The Sadness has come to visit. I’ve felt it all week long. At first, I berate myself, tell myself that my inner talk needs a thwack on the butt and a strong invitation to leave. But that doesn’t work. I busy myself with small chores, checking them off my check list, as if I was an early wife with no clue what to do next. But the small chores do not fill the aching black hole, nor do they last very long. I am efficient in my tasking skills and they are all completed by 10am. Good lord, now what? I watch my hands as they thread wool onto a needle, my fingers gnarled as old oak limbs but still they know their way. I rise from my sewing chair and walk through to the kitchen. I could cook something but don’t want to; I could change the sheets but I just did that; I could sweep the floor of pepper brown larch needles that come in without invitation and all the Autumn time. I could. I could. But with the Sadness heavy on my shoulders, as if I was carrying boulders in a rucksack, I am bent down, weary of the weight.
So, what to do? I ask this out loud and rather aggressively into a nothing space, empty and somehow consuming. The Sadness says not one word. Okay, I rise, swing around and face the nothing that is definitely Something. What do you say I should do? Standing there, uncomfortable and weighed down, I feel foolish and it’s not because I am talking to nothing. I smell the metal air and notice the lack of geranium fragrance within the sunroom. I swing round to them. Where did you go? I ask the salmon pink blooms, still salmon pink blooming even now. They just look at me and continue blooming. I do not know what to do with this Sadness, I confess. Just keep going, comes to mind and those are wise words indeed. Be thankful for everything. What? I interrupt rudely. Everything? Even the Sadness?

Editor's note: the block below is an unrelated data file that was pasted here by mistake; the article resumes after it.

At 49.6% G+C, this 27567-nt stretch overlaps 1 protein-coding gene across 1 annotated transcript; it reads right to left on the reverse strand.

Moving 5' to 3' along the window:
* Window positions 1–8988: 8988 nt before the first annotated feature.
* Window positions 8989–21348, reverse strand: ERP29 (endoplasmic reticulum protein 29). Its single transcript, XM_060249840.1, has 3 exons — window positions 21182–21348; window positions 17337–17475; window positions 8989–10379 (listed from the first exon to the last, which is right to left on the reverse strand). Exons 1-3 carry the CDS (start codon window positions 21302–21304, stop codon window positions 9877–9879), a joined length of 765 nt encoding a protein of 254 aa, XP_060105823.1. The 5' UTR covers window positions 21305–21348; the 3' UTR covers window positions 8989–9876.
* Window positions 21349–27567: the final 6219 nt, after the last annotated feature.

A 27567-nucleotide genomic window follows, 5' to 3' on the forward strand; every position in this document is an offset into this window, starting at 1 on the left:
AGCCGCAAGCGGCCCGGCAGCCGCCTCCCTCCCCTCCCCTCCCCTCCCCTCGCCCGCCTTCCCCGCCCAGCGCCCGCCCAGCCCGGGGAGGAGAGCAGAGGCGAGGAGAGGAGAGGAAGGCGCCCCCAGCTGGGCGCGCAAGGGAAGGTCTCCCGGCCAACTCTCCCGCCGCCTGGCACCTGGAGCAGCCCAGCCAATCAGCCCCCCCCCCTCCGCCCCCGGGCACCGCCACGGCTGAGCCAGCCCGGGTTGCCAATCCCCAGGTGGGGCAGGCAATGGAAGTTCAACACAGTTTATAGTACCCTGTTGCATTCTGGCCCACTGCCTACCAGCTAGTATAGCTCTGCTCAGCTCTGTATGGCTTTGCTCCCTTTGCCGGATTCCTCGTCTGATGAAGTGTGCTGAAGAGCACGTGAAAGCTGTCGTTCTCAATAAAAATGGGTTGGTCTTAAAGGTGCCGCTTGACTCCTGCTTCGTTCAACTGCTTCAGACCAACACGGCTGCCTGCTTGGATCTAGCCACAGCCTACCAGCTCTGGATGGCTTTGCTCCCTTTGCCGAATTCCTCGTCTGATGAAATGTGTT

Well, yes, even the Sadness, because if you keep batting it away when it comes, it will just come back again. In fact it will come back again whatever fixing you fix, whatever you do because you are grieving and there is no end to that state of being. Just think, the voice goes on, is there ever a way to rub out a life, to pretend, now that life is gone, you can just forget all shared history? Oh, well, no, maybe not. I sit with a cup of tea and try not to think because thinking is just white noise in my head, no, not white noise, not ambient, but sharp needles of thought, of memories, switched and twitched and foundering on the rocks of my Now, my silent now, my empty now. Metallica sort of thoughts. I shake my head to clear it but that doesn’t clear my heart and as my head comes back to base, the thoughts scurry back in like ants when level re-levels. All week my wee dog has noticed. She follows me everywhere, looking up, those chestnut eyes wide and questioning. Her normal distant behaviour has changed. She comes to bed when I do and watches me from the floor until I flip the light. I can’t explain her intelligence but I am glad of it, nonetheless.
I walk out, me and the watching dog, in between rain showers, a short one today, too tired with all those boulders on my back. Then I shower and change my frocks. Now, this is a weird one. Showering, for me, symbolises change, as does the frock thing. It betters me, sloughing off old skin, old thoughts, old grief, old frocks. I come home to a warm fire and a darkling sky. I watch the garden fade into night and find a new sense of peace. I am accepting the Sadness. Sit down with me, I say. Welcome. I lay down the boulders and they turn to dust. I decide to let it be, whatever it and be means. I don’t need to understand, nor explain. This evening I think. There are those who just watched their loved one die. I look back up the track I have already walked, knowing they are out there right now, at the beginning. And, although I am thankful I am further into the wilderness, I can turn around to see them coming and I can smile and lift some light, saying Keep Going my friend. Keep Going.